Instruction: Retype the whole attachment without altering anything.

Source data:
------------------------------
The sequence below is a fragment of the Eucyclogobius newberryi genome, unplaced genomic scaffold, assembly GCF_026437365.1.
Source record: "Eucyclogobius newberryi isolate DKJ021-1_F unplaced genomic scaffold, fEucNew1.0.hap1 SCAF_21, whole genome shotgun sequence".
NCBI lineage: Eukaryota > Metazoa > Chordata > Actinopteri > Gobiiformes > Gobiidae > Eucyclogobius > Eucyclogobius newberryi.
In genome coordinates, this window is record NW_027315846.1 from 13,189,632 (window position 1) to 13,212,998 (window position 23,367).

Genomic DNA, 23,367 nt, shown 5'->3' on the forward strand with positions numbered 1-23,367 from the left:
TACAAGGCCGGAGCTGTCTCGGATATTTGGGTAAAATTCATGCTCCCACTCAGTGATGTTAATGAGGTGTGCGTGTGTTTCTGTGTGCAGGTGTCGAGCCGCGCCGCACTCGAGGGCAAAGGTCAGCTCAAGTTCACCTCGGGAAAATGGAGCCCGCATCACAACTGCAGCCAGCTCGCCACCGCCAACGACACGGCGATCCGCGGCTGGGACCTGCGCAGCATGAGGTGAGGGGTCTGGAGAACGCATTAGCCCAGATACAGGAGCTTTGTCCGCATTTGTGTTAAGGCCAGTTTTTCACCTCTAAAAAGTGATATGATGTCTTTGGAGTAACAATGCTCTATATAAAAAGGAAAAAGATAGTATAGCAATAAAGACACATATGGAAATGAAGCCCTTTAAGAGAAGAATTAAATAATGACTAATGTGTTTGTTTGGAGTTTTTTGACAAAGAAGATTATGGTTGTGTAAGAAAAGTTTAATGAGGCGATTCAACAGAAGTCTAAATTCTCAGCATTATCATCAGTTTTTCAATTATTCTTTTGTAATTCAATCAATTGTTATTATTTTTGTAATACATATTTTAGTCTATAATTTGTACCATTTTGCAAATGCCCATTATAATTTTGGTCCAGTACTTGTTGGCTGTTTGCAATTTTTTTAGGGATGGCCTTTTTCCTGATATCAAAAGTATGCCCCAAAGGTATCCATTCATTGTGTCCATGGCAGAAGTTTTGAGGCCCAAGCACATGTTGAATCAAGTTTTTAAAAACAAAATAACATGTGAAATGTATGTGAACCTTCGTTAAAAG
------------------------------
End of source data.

The sequence below is a fragment of the Eucyclogobius newberryi genome, unplaced genomic scaffold, assembly GCF_026437365.1.
Source record: "Eucyclogobius newberryi isolate DKJ021-1_F unplaced genomic scaffold, fEucNew1.0.hap1 SCAF_21, whole genome shotgun sequence".
NCBI lineage: Eukaryota > Metazoa > Chordata > Actinopteri > Gobiiformes > Gobiidae > Eucyclogobius > Eucyclogobius newberryi.
In genome coordinates, this window is record NW_027315846.1 from 13,189,632 (window position 1) to 13,212,998 (window position 23,367).

Genomic DNA, 23,367 nt, shown 5'->3' on the forward strand with positions numbered 1-23,367 from the left:
TACAAGGCCGGAGCTGTCTCGGATATTTGGGTAAAATTCATGCTCCCACTCAGTGATGTTAATGAGGTGTGCGTGTGTTTCTGTGTGCAGGTGTCGAGCCGCGCCGCACTCGAGGGCAAAGGTCAGCTCAAGTTCACCTCGGGAAAATGGAGCCCGCATCACAACTGCAGCCAGCTCGCCACCGCCAACGACACGGCGATCCGCGGCTGGGACCTGCGCAGCATGAGGTGAGGGGTCTGGAGAACGCATTAGCCCAGATACAGGAGCTTTGTCCGCATTTGTGTTAAGGCCAGTTTTTCACCTCTAAAAAGTGATATGATGTCTTTGGAGTAACAATGCTCTATATAAAAAGGAAAAAGATAGTATAGCAATAAAGACACATATGGAAATGAAGCCCTTTAAGAGAAGAATTAAATAATGACTAATGTGTTTGTTTGGAGTTTTTTGACAAAGAAGATTATGGTTGTGTAAGAAAAGTTTAATGAGGCGATTCAACAGAAGTCTAAATTCTCAGCATTATCATCAGTTTTTCAATTATTCTTTTGTAATTCAATCAATTGTTATTATTTTTGTAATACATATTTTAGTCTATAATTTGTACCATTTTGCAAATGCCCATTATAATTTTGGTCCAGTACTTGTTGGCTGTTTGCAATTTTTTTAGGGATGGCCTTTTTCCTGATATCAAAAGTATGCCCCAAAGGTATCCATTCATTGTGTCCATGGCAGAAGTTTTGAGGCCCAAGCACATGTTGAATCAAGTTTTTAAAAACAAAATAACATGTGAAATGTATGTGAACCTTCGTTAAAAG